Why This Is a ‘Deadly Year’ in Backcountry, Explained by Montana Avalanche Expert
This has been a “deadly year” for avalanches in the backcountry across the West, according to Gallatin National Forest Avalanche Center director Doug Chabot. In January alone, there have already been 11 avalanche fatalities across the West, according to the American Avalanche Association. Those have involved skiers, snowboarders, snowmobilers and a climber.
Avalanches have claimed two lives in Montana this month. A snowmobiler was killed in an avalanche near Swede Creek in the Whitefish Range near Olney on Saturday, January 23. A Yellowstone Club ski patroller was killed in an avalanche near Cedar Basin in the northern Madison Range on January 19.
“We’re in the human-triggered zone right now throughout the West,” Chabot said during a recent interview with Michelle Wolfe on The Moose 95.1.
The danger can be traced to a poor snowpack structure. Here’s what happened, according to Chabot: Early season snow fell throughout the region. The snow sat there and got weak, turning into depth hoar, “big, crunchy, crumbly crystals that do a bad job of supporting the rest of the snowpack.”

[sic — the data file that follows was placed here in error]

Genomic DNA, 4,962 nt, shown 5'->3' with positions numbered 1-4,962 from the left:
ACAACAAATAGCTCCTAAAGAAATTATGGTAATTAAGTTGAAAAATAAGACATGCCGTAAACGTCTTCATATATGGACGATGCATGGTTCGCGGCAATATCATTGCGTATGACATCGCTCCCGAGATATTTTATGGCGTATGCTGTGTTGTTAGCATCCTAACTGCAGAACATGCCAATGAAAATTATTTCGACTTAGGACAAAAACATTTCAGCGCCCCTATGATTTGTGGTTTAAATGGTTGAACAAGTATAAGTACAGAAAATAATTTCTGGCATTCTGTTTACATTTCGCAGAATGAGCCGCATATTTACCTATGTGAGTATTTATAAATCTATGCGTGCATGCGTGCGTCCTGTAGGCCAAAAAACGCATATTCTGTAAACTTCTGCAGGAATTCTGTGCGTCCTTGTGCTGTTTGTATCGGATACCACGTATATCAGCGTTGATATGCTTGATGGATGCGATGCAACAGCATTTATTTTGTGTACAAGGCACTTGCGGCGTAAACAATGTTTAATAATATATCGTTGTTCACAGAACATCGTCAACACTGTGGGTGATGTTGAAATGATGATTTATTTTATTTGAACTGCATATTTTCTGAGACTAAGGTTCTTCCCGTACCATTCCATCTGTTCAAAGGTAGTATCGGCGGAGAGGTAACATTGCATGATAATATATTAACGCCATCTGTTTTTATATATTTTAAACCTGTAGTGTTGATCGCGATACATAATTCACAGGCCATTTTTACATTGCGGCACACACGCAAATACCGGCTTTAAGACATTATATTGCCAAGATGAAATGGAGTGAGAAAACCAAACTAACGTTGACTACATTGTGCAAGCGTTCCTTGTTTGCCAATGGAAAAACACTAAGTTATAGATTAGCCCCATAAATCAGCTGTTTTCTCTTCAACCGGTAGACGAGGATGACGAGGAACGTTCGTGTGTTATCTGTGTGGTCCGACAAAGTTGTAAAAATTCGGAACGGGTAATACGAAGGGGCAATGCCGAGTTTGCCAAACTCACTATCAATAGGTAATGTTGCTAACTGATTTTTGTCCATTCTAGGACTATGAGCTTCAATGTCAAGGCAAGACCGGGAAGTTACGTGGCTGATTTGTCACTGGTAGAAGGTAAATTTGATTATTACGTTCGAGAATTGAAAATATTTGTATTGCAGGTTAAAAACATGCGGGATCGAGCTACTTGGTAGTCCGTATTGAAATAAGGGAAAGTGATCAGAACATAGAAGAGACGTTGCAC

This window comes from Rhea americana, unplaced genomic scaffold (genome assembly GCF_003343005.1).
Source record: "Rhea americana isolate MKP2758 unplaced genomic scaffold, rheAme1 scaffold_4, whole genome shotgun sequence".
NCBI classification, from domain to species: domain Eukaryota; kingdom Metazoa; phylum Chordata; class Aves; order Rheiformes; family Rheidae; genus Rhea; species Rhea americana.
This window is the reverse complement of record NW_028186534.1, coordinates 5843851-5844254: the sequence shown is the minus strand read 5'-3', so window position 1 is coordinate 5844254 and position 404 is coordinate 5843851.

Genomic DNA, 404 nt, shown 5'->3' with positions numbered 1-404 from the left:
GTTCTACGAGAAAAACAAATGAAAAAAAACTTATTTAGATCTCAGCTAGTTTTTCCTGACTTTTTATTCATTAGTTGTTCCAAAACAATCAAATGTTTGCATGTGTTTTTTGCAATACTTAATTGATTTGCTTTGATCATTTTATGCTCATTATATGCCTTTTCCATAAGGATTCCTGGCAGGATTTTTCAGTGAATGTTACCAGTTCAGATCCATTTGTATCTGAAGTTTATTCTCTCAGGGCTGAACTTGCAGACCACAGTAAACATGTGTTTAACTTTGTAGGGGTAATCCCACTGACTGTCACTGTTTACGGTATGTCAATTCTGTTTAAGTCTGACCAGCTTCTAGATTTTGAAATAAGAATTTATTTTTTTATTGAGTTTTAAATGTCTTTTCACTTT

Avalanche warnings started before Christmas, but then things quieted down -- until recently. Lately, we’ve been getting more snow again.
According to Chabot, the weak layer is persistent and could last months or even the entire season. “Because it’s located at the ground, if you trigger an avalanche, it’s going to be big,” he explained. "It’s going to be four or five feet or deeper. And when we’re dealing with big avalanches, deep avalanches, they become unsurvivable. That’s why the fatality rate has really gone up."
Areas where avalanches are more likely to be triggered include wind-loaded slopes where weak layers have been stressed, according to today’s advisory from the Gallatin National Forest Avalanche Center.
If you are heading out to the backcountry, educate yourself first and make sure you’re prepared. Chabot offers some tips on how to be prepared: